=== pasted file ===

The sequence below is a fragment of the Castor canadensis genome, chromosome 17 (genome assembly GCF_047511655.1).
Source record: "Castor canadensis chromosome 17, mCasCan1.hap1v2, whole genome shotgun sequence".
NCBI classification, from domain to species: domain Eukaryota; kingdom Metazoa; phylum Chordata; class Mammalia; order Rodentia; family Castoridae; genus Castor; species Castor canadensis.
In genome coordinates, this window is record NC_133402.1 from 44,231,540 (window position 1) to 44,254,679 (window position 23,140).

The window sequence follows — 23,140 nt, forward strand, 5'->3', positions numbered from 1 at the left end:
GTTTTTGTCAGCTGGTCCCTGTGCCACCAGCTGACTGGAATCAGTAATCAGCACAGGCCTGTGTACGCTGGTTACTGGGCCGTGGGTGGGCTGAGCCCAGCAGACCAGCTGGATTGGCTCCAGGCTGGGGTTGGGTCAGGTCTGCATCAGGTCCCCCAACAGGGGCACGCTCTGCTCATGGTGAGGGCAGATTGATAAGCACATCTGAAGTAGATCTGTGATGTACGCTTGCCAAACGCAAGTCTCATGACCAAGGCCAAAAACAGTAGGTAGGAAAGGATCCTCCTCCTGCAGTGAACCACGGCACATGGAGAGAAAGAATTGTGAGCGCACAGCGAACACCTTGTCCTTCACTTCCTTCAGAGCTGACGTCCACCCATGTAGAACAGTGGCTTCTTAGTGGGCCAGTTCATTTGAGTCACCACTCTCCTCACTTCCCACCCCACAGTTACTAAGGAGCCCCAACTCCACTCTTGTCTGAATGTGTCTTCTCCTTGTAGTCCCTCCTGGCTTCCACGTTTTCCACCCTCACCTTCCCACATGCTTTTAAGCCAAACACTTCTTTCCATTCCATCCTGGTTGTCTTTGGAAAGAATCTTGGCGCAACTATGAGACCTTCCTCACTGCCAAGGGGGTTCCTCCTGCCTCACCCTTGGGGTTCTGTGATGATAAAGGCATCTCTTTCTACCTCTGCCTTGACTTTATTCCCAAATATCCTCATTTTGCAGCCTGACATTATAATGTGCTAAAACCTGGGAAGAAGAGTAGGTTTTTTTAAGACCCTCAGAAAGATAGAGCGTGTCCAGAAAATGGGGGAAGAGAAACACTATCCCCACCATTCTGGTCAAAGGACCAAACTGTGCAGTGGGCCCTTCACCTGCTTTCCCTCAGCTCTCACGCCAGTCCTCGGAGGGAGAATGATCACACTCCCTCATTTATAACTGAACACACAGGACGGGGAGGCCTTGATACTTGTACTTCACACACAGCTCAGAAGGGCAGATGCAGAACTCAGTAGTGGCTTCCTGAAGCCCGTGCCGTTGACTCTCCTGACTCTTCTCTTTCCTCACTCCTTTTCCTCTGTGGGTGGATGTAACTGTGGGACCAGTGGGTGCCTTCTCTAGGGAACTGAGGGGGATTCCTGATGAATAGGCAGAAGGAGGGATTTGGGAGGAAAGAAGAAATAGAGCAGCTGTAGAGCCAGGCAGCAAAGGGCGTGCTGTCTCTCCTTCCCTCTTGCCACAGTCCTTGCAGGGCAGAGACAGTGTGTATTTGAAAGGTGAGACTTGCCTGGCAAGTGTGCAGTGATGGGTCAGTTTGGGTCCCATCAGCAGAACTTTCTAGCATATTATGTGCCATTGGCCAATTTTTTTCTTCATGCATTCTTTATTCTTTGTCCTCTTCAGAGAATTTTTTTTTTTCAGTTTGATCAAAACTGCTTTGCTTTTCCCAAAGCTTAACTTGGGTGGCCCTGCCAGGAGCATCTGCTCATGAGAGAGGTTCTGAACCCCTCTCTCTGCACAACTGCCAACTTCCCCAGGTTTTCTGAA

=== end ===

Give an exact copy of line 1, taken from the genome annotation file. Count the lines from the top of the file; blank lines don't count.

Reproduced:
The sequence below is a fragment of the Castor canadensis genome, chromosome 17 (genome assembly GCF_047511655.1).